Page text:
At the Gentle Pit, we may have a slight preference for pups that fit under the category of “pit bulls,” which includes American Pit Bull Terriers, American Staffordshire Terriers, American Bully, and Staffordshire Bull Terriers. That being said, we have a strong appreciation for dogs of all breeds, big and small.
Now, that’s a lot of dogs. According to Hill’s Pets, the World Canine Organization “lists 360 officially recognized breeds.” Reader’s Digest also noted that the American Kennel Club recognizes almost 200 dog breeds, with each breed split up into “seven different groups,” Sporting, Hound, Working, Herding, Terrier, Toy, and Non-Sporting.
“The AKC recognizes 195 breeds, with 79 additional breeds working toward full recognition. There are breeds that have not met the requirements to become recognized, and others that have chosen not to seek full recognition at this time,” explained Gina DiNardo, the AKC’s executive secretary.
For the AKC to consider a specific group of dogs to be a breed, there must be “a minimum of 100 active household members… in the form of a National Breed Club” and “a minimum of 300 to 400 dogs with a three-generation pedigree” that can be found in at least 20 states throughout the country.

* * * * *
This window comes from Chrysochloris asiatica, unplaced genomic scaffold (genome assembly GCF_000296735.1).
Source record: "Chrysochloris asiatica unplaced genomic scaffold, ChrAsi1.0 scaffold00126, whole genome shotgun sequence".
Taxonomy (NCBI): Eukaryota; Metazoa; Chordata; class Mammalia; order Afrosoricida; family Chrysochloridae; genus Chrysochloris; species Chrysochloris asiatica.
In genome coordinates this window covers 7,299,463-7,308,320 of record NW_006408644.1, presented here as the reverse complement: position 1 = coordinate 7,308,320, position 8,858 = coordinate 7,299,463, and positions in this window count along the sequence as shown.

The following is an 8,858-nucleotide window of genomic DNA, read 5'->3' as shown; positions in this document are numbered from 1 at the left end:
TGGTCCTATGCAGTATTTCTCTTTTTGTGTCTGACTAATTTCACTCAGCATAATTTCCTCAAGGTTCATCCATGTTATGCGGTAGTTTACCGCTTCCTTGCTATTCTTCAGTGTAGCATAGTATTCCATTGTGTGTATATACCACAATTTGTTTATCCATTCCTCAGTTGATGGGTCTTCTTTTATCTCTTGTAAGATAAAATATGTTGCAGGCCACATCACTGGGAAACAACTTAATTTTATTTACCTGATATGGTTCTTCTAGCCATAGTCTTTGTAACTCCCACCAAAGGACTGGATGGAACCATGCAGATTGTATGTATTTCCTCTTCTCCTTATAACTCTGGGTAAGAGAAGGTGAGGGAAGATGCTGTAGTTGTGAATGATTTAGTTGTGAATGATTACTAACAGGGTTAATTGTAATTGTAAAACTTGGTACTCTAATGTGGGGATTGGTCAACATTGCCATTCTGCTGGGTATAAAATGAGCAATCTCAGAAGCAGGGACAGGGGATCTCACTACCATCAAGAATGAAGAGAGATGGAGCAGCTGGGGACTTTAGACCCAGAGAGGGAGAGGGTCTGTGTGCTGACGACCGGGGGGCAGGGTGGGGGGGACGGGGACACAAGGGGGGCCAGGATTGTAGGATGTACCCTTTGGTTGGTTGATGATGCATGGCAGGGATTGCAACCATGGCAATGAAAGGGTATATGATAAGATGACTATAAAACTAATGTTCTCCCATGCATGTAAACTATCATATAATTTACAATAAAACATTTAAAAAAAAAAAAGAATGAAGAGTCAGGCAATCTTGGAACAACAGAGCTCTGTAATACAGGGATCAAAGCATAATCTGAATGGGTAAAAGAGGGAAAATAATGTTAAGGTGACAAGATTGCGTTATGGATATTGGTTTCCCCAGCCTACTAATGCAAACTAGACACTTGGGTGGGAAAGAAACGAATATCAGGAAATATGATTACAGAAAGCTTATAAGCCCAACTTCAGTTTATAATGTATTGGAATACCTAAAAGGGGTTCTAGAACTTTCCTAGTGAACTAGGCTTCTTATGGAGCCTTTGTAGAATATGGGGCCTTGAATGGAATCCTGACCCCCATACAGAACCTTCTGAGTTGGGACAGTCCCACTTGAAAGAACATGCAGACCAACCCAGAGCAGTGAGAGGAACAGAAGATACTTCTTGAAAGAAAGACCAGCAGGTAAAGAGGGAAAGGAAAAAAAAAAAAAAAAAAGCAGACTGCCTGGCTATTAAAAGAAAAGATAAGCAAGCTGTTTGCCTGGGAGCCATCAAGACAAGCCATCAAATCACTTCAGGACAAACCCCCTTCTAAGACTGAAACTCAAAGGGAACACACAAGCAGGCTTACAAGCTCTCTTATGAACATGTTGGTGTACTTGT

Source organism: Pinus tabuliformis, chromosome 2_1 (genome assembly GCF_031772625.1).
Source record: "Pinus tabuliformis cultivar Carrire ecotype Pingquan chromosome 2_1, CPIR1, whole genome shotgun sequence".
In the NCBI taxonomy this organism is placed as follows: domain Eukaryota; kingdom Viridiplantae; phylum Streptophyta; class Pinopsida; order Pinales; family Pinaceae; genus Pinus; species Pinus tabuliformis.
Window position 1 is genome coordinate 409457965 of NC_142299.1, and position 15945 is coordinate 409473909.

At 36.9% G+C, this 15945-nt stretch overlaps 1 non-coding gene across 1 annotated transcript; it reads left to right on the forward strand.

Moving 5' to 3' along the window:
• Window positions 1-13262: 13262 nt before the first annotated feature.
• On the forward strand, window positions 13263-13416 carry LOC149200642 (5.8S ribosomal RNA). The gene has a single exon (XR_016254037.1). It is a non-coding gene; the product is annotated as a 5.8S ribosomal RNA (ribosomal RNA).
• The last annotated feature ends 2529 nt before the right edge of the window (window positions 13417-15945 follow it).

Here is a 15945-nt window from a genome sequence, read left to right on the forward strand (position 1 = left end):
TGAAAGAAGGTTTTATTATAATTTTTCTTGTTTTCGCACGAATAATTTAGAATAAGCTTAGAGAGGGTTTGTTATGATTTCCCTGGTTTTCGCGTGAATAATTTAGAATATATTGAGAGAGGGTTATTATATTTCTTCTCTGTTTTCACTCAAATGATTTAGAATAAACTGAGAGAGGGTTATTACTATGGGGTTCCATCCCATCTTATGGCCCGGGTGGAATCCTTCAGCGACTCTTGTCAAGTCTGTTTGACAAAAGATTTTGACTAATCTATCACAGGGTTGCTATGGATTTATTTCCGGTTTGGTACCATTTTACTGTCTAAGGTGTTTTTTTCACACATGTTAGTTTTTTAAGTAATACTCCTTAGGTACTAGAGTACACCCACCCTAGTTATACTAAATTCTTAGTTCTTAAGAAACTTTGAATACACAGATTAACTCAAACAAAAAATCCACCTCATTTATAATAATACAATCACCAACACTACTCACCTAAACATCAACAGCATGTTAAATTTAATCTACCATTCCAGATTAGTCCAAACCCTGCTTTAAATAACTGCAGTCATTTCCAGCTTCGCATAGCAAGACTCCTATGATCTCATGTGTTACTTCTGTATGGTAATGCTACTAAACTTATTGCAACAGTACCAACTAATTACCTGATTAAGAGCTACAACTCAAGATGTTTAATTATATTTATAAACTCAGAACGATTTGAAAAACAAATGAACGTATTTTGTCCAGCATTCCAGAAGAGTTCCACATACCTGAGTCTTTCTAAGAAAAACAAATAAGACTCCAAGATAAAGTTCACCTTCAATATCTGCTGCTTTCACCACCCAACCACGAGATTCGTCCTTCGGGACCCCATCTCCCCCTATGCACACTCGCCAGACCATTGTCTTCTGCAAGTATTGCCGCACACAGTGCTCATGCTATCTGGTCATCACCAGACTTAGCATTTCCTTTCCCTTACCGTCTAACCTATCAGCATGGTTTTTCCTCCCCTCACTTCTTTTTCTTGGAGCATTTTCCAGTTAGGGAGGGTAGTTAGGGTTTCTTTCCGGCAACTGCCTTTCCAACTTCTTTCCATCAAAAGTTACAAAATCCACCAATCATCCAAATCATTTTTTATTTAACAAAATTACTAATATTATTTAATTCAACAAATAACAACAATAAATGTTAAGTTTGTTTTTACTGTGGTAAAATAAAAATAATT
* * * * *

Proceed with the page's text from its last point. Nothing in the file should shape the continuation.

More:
The publication also reported that the number of breeds has grown exponentially over the past two centuries. Dr. Brian Hare, Ph.D., founder of the Duke Canine Cognition Center at Duke University, explained “roughly 200 years ago, there were just a few dog breeds.”
“It was only during the Victorian era that it became a status symbol to breed your own special breed of dog,” explained the associate professor.
He went on to say that the traits chosen for each breed were dependent on the preference of the breeder. He told the publication:
“Selecting which breed, and in which direction you selected them, was really just an expression of human preferences. Some people got excited about smaller dogs. Some people got excited about long hair. Some people got excited about short legs. These were all expressions of human preferences that ultimately are rooted in our psychology.”